This is an archive of the former website of the Maoist Internationalist Movement, which was run by the now defunct Maoist Internationalist Party - Amerika. The MIM now consists of many independent cells, many of which have their own indendendent organs both online and off. MIM(Prisons) serves these documents as a service to and reference for the anti-imperialist movement worldwide.

Where the wimmin's movement got off track:

by Kate Millett
New York: Simon & Schuster, 1990
Review by MC5 9/13/92

I. Overview of book
II. Stardom and the Protestant Ethic
III. The Central Problem: Whose Perspective?
IV. Feminine Role-Playing: Reactions to Male Radicals
V. Conclusion

Overview of book

Flying is the autobiography of one of the earliest lesbian feminist leaders in the United States. In her 20s in the 1960s, Millett comes from that political era in which Maoism had a profound impact on youth and national minorities. MIM reviews this book at length because it is such a perfect statement of the kind of views that paralyzed and eventually snuffed out the radical feminist movement of the late 1960s-- views that still predominate in the remnants of the women's liberation movement.

Most of the book consists of small details common to autobiographies, but Maoism is perhaps the third most frequently discussed issue in a general list of issues causing creative tension in the book. The most important area of discussion is the practice of lesbianism. Millett sees herself as accountable to women, lesbians in particular, and hence women claiming to uphold a purer and more correct lesbian feminism hold much of Millett's attention throughout the book. (e.g. Jill Johnston, p. 345)

The second and largest area of tension in the book concerns monogamy, especially Millett's guilts and desires in connection to her lovers. With one of the lovers she would like to do without, Millett brings up typical idealist-pseudo- Marxism: "Private property is dead, I told Vita in the meadow after the march." (p. 493) Millett talks at length about making people get over jealousy evoked by her "free love" practices so ardently defended. Told that "free love" is impossible in society currently, Millett said, "to get out of monogamy is hard but it's worth it." (p. 461) Again, there does not appear to be any power structure to overthrow: if we wish hard enough we can wish away private property or so it would seem from Millett's writings typical of a generation's fatuous idealism. Although she believes she is a socialist and holds sympathy for the revisionist Communist Party of the time, Millett seems to forget that the society she lives in is capitalist still.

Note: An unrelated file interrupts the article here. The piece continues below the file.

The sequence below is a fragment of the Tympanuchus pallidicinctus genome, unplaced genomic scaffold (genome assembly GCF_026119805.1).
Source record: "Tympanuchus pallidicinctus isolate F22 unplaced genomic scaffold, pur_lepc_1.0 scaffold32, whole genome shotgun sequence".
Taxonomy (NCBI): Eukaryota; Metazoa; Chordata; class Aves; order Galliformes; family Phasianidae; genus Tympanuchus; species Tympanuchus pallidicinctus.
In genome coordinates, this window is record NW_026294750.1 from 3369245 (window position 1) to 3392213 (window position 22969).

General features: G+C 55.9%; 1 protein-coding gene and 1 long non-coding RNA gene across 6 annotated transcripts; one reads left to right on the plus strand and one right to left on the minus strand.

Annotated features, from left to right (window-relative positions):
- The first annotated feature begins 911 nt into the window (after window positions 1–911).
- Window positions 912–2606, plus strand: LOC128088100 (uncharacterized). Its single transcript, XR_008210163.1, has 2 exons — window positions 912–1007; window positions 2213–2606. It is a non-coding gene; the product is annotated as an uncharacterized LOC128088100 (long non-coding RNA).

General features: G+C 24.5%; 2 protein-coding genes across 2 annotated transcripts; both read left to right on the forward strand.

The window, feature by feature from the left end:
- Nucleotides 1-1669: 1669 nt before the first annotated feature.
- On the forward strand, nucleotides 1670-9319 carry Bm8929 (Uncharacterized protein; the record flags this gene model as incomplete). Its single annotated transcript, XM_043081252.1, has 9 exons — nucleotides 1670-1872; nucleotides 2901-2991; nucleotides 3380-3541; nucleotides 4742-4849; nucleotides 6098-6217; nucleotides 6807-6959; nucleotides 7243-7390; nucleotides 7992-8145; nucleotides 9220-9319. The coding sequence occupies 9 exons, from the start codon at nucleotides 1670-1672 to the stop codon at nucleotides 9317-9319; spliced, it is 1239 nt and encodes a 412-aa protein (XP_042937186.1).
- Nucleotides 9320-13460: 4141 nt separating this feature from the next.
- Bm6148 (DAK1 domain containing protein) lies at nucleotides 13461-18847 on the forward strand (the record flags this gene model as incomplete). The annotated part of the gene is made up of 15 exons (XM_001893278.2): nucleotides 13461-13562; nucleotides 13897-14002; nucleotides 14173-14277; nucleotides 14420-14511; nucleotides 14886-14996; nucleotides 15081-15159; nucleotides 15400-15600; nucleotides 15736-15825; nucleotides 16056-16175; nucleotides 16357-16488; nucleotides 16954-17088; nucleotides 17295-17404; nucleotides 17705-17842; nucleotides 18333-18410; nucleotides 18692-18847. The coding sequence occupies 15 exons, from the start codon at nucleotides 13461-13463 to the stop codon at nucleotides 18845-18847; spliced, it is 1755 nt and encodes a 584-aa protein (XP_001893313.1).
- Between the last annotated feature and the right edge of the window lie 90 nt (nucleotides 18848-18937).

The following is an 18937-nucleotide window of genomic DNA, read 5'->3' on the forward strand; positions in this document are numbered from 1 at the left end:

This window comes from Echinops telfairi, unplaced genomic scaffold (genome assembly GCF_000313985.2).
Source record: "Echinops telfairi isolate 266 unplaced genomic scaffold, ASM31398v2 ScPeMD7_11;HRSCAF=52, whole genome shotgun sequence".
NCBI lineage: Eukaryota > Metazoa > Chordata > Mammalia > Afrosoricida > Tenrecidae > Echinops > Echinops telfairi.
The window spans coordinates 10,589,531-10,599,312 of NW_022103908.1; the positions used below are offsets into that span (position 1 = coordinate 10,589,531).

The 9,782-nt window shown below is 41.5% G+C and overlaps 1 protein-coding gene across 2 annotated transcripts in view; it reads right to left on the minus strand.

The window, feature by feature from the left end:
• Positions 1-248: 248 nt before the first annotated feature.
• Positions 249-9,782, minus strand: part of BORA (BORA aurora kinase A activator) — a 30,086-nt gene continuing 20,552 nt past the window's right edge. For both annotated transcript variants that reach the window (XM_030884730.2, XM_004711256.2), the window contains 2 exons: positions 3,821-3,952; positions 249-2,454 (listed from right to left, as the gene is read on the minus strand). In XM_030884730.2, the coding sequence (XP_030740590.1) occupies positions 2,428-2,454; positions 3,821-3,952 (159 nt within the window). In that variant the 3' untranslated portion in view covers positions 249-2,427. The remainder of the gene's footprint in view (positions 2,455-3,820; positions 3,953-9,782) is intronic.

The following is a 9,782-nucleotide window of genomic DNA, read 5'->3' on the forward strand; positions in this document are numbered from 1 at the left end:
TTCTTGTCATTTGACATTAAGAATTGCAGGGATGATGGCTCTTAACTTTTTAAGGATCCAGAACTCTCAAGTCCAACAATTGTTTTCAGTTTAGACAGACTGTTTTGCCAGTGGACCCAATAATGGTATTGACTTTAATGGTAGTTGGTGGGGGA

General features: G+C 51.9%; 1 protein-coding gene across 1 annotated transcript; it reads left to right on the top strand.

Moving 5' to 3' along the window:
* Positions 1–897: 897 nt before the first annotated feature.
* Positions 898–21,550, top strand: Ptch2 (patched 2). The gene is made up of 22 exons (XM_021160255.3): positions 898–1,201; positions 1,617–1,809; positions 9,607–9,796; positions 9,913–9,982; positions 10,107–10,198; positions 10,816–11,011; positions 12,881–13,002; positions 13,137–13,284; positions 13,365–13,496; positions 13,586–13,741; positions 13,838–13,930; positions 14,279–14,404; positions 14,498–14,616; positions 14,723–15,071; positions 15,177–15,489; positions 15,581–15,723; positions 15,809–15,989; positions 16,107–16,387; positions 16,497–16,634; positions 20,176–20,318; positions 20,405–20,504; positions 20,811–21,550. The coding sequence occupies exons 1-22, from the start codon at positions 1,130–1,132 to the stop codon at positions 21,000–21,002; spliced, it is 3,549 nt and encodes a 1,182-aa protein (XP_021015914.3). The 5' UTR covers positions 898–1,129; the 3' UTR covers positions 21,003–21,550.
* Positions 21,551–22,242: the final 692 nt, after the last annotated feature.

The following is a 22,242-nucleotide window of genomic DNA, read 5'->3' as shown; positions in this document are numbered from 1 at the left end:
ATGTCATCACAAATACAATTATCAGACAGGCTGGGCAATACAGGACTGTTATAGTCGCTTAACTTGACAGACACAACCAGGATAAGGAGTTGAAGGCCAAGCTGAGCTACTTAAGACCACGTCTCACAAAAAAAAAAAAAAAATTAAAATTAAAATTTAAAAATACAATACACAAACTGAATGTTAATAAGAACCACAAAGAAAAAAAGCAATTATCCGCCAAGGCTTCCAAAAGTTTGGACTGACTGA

The third area of tension in the book concerns Maoism. In Flying, Maoism does not receive the attention that lesbianism and free love do, but in reality Millett's whole book is a reaction to the Maoism dominant in the student and national minority movements of the late 1960s and early 1970s. We Maoists are only so fortunate that Millett was honest enough to present the evidence in connection to this point. Hence although Maoists have little in common with Millett's political approach, she has set up the contrast so well that it is a kind of service to the proletariat. Her ideas eclipsed those of Maoism in influence within Amerika by the mid-1970s and ever since her ideas have continued to retain more influence in larger numbers of Amerikans than Maoism has. We now turn to a presentation and criticism of those views on lesbian feminism, monogamy and Maoism.

Stardom and the Protestant Ethic

Like Gloria Steinem, Kate Millett came to fame through Time magazine. Compared with Steinem, however, it appears that Millett received slightly less favorable coverage. One of the main areas of guilt that Millett deals with in the book is becoming a media-selected "star" proponent of lesbian politics. Throughout the book, she comes under attack from feminists and hard-line lesbians as an "elitist." What makes matters worse is that Millett is really a bisexual who is married to a Japanese man. According to Millett, on her speaking tours and in her organizing, she came under pressure to be a more pure lesbian and she often felt hypocritically trapped in the role her book Sexual Politics and Time magazine created for her.

Here is one thought that crossed her mind regarding herself as an instant role model of change: "It doesn't work out with women. Should never have started again. Stick by your principles: Support Gay Liberation the whole way. But forget the practice. Nothing in it but the pain. They can say in public that I'm a queer, but that doesn't mean I have to be. Tell the truth--then outwit it in private." (p. 6)

This kind of hypocrisy is an issue throughout the book, mainly because of Millett's steadfast refusal to take a structuralist approach to patriarchy. When it comes down to it, Millett believes patriarchy is not a system but an attitude and lifestyle choice. Like many other unoriginal thinkers of the last 2000 years, Millett rewrites the Ten Commandments and then focuses people's attention on whether those commandments are upheld. Like countless other Christians, Millett does not care how successful her commandments are in practice in society at-large, only that individuals carry out the commandments after adequate preaching of them. She has no sense that some structures of society make living her ethics a lot easier than other structures.